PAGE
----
On 1 July 2020, the Court of Appeal handed down its decision in Rees v Earl of Plymouth  regarding a farm tenancy and the landlord’s reserved right of entry.
The case is a significant decision supporting landlords’ rights of access and their freedom of action, particularly in the case of farm tenancies and access to tenanted land, but also for tenancies generally.
In this case the tenant farmed the holding under two tenancy agreements, one granted in 1965 and one in 1968, both now protected tenancies under Agricultural Holdings Act 1986.
The landlord had obtained outline planning permission for housing on the land comprising the farm, where the environmental conditions attached to the planning permission required the landlord to undertake various landscape, wildlife and habitat surveys on the farm.
These surveys included, amongst other things, digging trial pits and boreholes; placing surveyors’ reference pins on the land, and leaving ‘remote bat detectors’ on the land for several days at a time in order to study the bat population.
The case related to the extent of a landlord’s ability to rely upon tenancy reservations to enter onto and carry out works on the tenanted land and came to the Court of Appeal following a High Court case where the Judge had said that a restrictive approach to reserved rights of entry in a tenancy should be taken.
The High Court’s conclusions had been supported by previous cases including Possfund Custodial Trustee Ltd v Kwik-Fit Properties Ltd and Heronslea (Mill Hill) Ltd v Kwik-Fit Properties Ltd, which previously had supported the notion of restricting a landowner’s freedom of movement when relying upon a landlord’s broad-based reservations of rights in tenancy agreements.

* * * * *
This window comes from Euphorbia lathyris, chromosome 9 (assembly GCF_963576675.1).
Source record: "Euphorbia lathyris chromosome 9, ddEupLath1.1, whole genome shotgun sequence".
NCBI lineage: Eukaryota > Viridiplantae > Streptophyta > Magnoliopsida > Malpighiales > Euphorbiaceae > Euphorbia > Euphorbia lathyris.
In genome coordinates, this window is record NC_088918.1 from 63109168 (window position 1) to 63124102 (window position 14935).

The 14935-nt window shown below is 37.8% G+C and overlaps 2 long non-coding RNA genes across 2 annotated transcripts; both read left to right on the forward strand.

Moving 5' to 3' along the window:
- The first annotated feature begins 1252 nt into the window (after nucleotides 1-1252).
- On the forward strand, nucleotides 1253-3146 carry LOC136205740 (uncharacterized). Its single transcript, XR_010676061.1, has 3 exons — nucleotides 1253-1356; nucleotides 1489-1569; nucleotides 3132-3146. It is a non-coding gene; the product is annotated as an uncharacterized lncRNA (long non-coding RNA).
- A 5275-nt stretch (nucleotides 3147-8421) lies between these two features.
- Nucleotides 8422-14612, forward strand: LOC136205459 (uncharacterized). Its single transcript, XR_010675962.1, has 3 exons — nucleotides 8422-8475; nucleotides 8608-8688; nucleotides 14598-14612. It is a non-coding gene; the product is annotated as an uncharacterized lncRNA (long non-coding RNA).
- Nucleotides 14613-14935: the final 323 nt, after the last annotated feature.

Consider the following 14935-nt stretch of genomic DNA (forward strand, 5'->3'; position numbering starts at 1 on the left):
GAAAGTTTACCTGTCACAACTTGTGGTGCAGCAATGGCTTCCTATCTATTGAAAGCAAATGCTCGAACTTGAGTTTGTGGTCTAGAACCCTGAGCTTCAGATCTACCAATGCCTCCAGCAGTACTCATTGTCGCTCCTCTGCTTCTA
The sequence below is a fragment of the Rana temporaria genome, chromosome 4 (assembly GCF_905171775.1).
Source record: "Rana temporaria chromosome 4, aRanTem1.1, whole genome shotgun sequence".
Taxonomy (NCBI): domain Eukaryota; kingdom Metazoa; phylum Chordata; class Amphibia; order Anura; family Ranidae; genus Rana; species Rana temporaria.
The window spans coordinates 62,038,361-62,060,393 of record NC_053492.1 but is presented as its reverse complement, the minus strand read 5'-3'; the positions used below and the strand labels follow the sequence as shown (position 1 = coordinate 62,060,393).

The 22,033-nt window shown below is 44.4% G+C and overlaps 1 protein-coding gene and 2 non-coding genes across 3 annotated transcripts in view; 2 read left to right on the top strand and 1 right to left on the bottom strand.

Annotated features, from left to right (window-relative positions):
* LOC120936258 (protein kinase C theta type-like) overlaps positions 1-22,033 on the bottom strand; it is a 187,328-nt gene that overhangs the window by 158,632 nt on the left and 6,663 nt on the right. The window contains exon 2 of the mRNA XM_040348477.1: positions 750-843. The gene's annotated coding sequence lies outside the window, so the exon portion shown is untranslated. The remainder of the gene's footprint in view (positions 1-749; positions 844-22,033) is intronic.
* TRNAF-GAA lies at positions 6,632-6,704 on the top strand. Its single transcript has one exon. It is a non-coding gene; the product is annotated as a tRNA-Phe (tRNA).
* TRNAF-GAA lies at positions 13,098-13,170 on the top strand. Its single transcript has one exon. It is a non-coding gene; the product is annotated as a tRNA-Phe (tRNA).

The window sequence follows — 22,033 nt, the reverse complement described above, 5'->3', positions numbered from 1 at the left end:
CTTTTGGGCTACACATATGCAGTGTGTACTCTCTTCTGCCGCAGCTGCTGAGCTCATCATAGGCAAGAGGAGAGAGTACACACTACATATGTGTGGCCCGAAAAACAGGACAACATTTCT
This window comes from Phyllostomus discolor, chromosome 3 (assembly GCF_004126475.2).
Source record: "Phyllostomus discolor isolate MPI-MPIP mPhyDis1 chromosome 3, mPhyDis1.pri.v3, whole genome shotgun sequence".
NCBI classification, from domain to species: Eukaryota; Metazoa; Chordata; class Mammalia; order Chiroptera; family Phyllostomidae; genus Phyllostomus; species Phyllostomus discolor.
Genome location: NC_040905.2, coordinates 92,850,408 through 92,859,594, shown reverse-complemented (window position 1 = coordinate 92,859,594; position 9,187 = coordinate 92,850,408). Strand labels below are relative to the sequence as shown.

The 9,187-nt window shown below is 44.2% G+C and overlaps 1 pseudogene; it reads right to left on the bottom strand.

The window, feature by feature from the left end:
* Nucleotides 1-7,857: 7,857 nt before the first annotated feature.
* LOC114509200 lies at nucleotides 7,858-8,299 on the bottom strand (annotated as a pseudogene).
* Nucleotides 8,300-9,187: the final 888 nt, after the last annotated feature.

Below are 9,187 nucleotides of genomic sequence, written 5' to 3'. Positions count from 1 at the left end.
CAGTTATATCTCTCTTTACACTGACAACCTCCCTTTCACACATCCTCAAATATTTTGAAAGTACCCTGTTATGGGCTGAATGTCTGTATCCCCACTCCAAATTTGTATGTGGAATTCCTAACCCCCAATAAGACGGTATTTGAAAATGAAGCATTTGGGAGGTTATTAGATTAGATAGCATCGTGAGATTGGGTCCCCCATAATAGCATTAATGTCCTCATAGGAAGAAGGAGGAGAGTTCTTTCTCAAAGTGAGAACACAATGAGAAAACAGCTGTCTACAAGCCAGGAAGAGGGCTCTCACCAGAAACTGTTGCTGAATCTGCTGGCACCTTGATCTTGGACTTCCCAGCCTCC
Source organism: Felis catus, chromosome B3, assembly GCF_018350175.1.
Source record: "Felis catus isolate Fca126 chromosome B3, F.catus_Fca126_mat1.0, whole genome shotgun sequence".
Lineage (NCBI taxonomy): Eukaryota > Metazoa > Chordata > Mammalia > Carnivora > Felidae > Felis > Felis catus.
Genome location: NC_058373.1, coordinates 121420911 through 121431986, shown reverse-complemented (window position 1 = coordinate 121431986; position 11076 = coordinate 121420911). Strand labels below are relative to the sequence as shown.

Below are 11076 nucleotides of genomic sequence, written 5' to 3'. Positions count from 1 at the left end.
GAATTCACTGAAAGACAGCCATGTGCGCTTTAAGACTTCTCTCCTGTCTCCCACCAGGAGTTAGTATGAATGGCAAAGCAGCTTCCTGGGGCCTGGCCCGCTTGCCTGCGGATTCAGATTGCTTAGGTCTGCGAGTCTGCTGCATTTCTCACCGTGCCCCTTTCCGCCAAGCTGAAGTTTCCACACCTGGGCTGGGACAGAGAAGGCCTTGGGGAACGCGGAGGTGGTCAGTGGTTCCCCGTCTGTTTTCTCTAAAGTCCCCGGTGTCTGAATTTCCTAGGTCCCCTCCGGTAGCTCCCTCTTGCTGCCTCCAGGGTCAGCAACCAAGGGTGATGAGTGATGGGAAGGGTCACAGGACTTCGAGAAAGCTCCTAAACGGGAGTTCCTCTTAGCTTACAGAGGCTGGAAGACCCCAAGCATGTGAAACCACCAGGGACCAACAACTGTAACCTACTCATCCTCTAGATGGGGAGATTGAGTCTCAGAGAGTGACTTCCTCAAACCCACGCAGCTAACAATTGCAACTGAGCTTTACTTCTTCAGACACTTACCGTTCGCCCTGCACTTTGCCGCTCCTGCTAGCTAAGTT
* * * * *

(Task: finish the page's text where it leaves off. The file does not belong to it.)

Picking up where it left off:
This meant an approach which would prevent entirely any intrusive surveys or other works being carried out that might cause interference or damage to the land.
The successful appeal brought against this conclusion by the High Court is now based on a Court of Appeal judgement given by Lord Justice Lewison, and is considered important as he is a leading legal authority on property law issues.
This judgment sets a useful reference point for landlords, particularly agricultural landlords, who seek to rely upon broadly-worded rights of entry in leases. These rights clauses inserted in order to conduct necessary works and such other activities as environmental, landscape or habitat surveys, though such rights should not be construed as permitting substantial or serious interferences with the tenant’s quiet enjoyment.
Tenancy agreements should include specific provisions for a landlord’s right of entry to be exercisable in such cases. The Court of Appeal’s decision makes it difficult be too specific on exactly what is permitted, stating that everything is considered on a case-by-case basis and that one would expect “material” disturbance or damage to be expressly authorised by the terms of the lease.
What is “material” is open to debate, but a sensible interpretation of the landlord’s rights should be taken into account set against the purpose of entry, which should be reasonable and necessary.